Myers, Russell Butler; Department of Physiology and Endocrinology (Augusta University, 1989-05)
    • Phylogenetic and structural studies on the interaction of calcyon and clathrin assembly polypeptides/

      Muthusamy, Nagendran; Medical College of Georgia (Augusta University, 2010-11)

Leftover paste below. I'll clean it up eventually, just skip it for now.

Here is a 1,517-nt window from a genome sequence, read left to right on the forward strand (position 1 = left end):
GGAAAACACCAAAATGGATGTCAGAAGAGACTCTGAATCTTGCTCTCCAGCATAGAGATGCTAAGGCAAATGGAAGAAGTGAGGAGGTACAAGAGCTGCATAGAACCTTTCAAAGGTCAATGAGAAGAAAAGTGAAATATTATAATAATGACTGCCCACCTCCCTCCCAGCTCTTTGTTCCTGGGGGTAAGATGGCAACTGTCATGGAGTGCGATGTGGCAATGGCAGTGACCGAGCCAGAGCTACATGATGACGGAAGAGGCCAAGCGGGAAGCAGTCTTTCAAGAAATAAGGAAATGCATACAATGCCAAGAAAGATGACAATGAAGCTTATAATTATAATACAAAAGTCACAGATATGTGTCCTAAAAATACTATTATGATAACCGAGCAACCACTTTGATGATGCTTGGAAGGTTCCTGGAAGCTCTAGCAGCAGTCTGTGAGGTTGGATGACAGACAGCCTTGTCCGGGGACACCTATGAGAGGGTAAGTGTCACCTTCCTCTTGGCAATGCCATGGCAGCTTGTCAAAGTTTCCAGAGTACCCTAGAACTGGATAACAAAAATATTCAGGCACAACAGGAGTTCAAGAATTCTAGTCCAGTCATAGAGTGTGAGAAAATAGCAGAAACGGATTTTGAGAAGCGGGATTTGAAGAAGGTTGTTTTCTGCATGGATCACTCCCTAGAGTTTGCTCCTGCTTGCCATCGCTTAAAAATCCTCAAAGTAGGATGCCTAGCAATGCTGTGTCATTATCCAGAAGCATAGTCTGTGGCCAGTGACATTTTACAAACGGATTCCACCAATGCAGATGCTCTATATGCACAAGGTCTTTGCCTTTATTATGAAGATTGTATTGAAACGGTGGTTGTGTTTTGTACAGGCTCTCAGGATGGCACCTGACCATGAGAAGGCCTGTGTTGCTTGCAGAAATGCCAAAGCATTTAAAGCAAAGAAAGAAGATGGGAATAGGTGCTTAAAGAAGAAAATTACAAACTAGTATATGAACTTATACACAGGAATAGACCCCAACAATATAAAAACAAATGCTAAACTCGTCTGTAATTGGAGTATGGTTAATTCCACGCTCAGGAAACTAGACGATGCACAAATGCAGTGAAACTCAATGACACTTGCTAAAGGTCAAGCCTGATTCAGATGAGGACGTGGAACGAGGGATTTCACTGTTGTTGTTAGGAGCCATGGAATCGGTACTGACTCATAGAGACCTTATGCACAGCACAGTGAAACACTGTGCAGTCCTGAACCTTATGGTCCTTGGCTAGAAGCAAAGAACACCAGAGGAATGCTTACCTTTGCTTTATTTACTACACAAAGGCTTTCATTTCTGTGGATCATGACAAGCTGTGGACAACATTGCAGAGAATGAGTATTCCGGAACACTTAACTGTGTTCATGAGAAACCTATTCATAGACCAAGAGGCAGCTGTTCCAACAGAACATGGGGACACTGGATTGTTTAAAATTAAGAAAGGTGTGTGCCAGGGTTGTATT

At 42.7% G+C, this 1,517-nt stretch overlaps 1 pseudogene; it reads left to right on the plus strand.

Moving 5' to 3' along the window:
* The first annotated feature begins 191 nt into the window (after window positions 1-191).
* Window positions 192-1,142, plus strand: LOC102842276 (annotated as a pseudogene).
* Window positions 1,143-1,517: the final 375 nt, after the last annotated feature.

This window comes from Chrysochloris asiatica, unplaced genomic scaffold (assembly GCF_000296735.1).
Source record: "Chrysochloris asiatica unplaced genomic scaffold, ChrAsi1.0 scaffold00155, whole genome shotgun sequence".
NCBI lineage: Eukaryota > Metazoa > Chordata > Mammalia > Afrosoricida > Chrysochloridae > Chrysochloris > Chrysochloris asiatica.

Calcyon is a member of a vertebrate specific gene family which includes Neuron Enriched Endosomal Protein of 21 kDa (NEEP21), and P19. Calcyon interacts with clathrin light chain, stimulates clathrin mediated endocytosis in brain, and regulates activity dependent excitatory synaptic transmission. Calcyon is required for internalization of excitatory neurotransmitter receptors and expression of long-term synaptic depression. Phylogenetic analyses (Muthusamy et a!. 2009) revealed a high degree of sequence homology between calcyon and the gene family members NEEP21 and P19. Like NEEP21 and calcyon, in situ hybridization in zebra fish shows that P19 is highly expressed in brain. Extensive database searches indicate that the gene family members could not be identified in invertebrates. Furthermore, calcyon orthologs were retrieved only from mammalian databases. Phylogenetic analyses led to the identification of sequence motifs recognized by the 1.1 subunit of Clathrin Assembly Polypeptides (AP) that are present only in calcyon and not in either NEEP21 or P19. Heterotetromeric complexes AP-1, AP-2, AP-3, and AP-4 regulate int~malization of cargo as well as the trafficking of cargo from the trans- Golgi network to endosomes, lysosomes, and related organelles. Studies show that AP-1 is involved in polarized trafficking of neuronal proteins. In neurons, while AP-2 is prominantly involved in synaptic vesicle endocytosis, AP-3 has been implicated in synaptic vesicle (SV) biogenesis, as well as in the compensatory endocytosis and targeting of SV proteins. AP 1.1 subunits interact with YXX0 type motifs and the cytoplasmic domain of calcyon contains two such tyrosine motifs. Yeast two-hybrid and GST pull down experiments show that calcyon directly interacts with AP-1, AP-2, and the ubiquitous as well as the neuronal isoforms of AP-3 in vitro and in brain. Pull down experiments with point mutations or C terminal truncations suggest that the second tyrosine motif of calcyon is essential for AP interaction. The relevance of these interactions was explored in vivo using mice harboring null-alleles of calcyon. Calcyon deletion in mice preferentially, yet not exclusively, altered the subcellular distribution of AP-3 suggesting that calcyon could regulate membrane-bound pools of AP-3 and AP-3 funtion. To test this hypothesis we focused on the hilar region of hippocampus, where levels of calcyon, AP-3 and AP-3 cargoes are abundant. We analyzed brain cryosections for the content of Zinc transporter 3 (ZnT3) and phosphatidylinositol-4-kinase type II alpha (PI4Klla), two well-defmed AP-3 cargoes. Confocal microscopy indicated that ZnT3 and PI4KIIa immunostaining is significantly reduced in the hippocampal mossy fibers of calcyon knock-out brain, a phenotype associated with loss of AP-3. Taken together our data suggests that calcyon directly interacts with AP-3 via a YXX0 type motif, and preferentially regulates targeting of AP-3 cargoes destined to synaptic vesicles.